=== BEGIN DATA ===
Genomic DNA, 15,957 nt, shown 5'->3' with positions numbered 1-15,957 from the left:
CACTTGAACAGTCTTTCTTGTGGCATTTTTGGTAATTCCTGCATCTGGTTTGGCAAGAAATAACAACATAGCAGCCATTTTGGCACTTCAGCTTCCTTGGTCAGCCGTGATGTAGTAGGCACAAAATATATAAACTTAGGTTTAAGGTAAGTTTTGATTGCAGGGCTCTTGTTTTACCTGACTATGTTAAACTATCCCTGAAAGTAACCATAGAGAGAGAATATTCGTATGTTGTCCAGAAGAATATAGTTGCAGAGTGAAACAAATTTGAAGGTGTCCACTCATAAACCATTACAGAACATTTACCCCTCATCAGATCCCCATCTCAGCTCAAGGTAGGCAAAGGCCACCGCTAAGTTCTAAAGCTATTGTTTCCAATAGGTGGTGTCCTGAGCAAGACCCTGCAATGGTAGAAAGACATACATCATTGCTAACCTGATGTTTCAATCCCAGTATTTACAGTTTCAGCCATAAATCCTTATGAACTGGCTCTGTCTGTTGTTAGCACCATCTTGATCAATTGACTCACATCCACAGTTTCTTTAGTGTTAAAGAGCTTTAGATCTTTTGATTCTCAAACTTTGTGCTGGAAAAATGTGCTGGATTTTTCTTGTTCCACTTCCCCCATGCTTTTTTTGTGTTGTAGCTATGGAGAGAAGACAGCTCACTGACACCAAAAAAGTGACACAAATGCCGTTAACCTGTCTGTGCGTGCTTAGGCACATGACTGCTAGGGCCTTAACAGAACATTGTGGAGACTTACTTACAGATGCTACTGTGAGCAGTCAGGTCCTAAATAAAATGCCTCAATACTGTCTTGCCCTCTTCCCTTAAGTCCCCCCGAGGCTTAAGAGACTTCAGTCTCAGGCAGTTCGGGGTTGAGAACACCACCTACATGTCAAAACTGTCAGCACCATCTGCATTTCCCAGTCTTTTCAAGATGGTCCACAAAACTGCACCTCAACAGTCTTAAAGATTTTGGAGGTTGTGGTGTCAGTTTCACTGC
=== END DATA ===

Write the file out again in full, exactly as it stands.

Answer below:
Genomic DNA, 15,957 nt, shown 5'->3' with positions numbered 1-15,957 from the left:
CACTTGAACAGTCTTTCTTGTGGCATTTTTGGTAATTCCTGCATCTGGTTTGGCAAGAAATAACAACATAGCAGCCATTTTGGCACTTCAGCTTCCTTGGTCAGCCGTGATGTAGTAGGCACAAAATATATAAACTTAGGTTTAAGGTAAGTTTTGATTGCAGGGCTCTTGTTTTACCTGACTATGTTAAACTATCCCTGAAAGTAACCATAGAGAGAGAATATTCGTATGTTGTCCAGAAGAATATAGTTGCAGAGTGAAACAAATTTGAAGGTGTCCACTCATAAACCATTACAGAACATTTACCCCTCATCAGATCCCCATCTCAGCTCAAGGTAGGCAAAGGCCACCGCTAAGTTCTAAAGCTATTGTTTCCAATAGGTGGTGTCCTGAGCAAGACCCTGCAATGGTAGAAAGACATACATCATTGCTAACCTGATGTTTCAATCCCAGTATTTACAGTTTCAGCCATAAATCCTTATGAACTGGCTCTGTCTGTTGTTAGCACCATCTTGATCAATTGACTCACATCCACAGTTTCTTTAGTGTTAAAGAGCTTTAGATCTTTTGATTCTCAAACTTTGTGCTGGAAAAATGTGCTGGATTTTTCTTGTTCCACTTCCCCCATGCTTTTTTTGTGTTGTAGCTATGGAGAGAAGACAGCTCACTGACACCAAAAAAGTGACACAAATGCCGTTAACCTGTCTGTGCGTGCTTAGGCACATGACTGCTAGGGCCTTAACAGAACATTGTGGAGACTTACTTACAGATGCTACTGTGAGCAGTCAGGTCCTAAATAAAATGCCTCAATACTGTCTTGCCCTCTTCCCTTAAGTCCCCCCGAGGCTTAAGAGACTTCAGTCTCAGGCAGTTCGGGGTTGAGAACACCACCTACATGTCAAAACTGTCAGCACCATCTGCATTTCCCAGTCTTTTCAAGATGGTCCACAAAACTGCACCTCAACAGTCTTAAAGATTTTGGAGGTTGTGGTGTCAGTTTCACTGC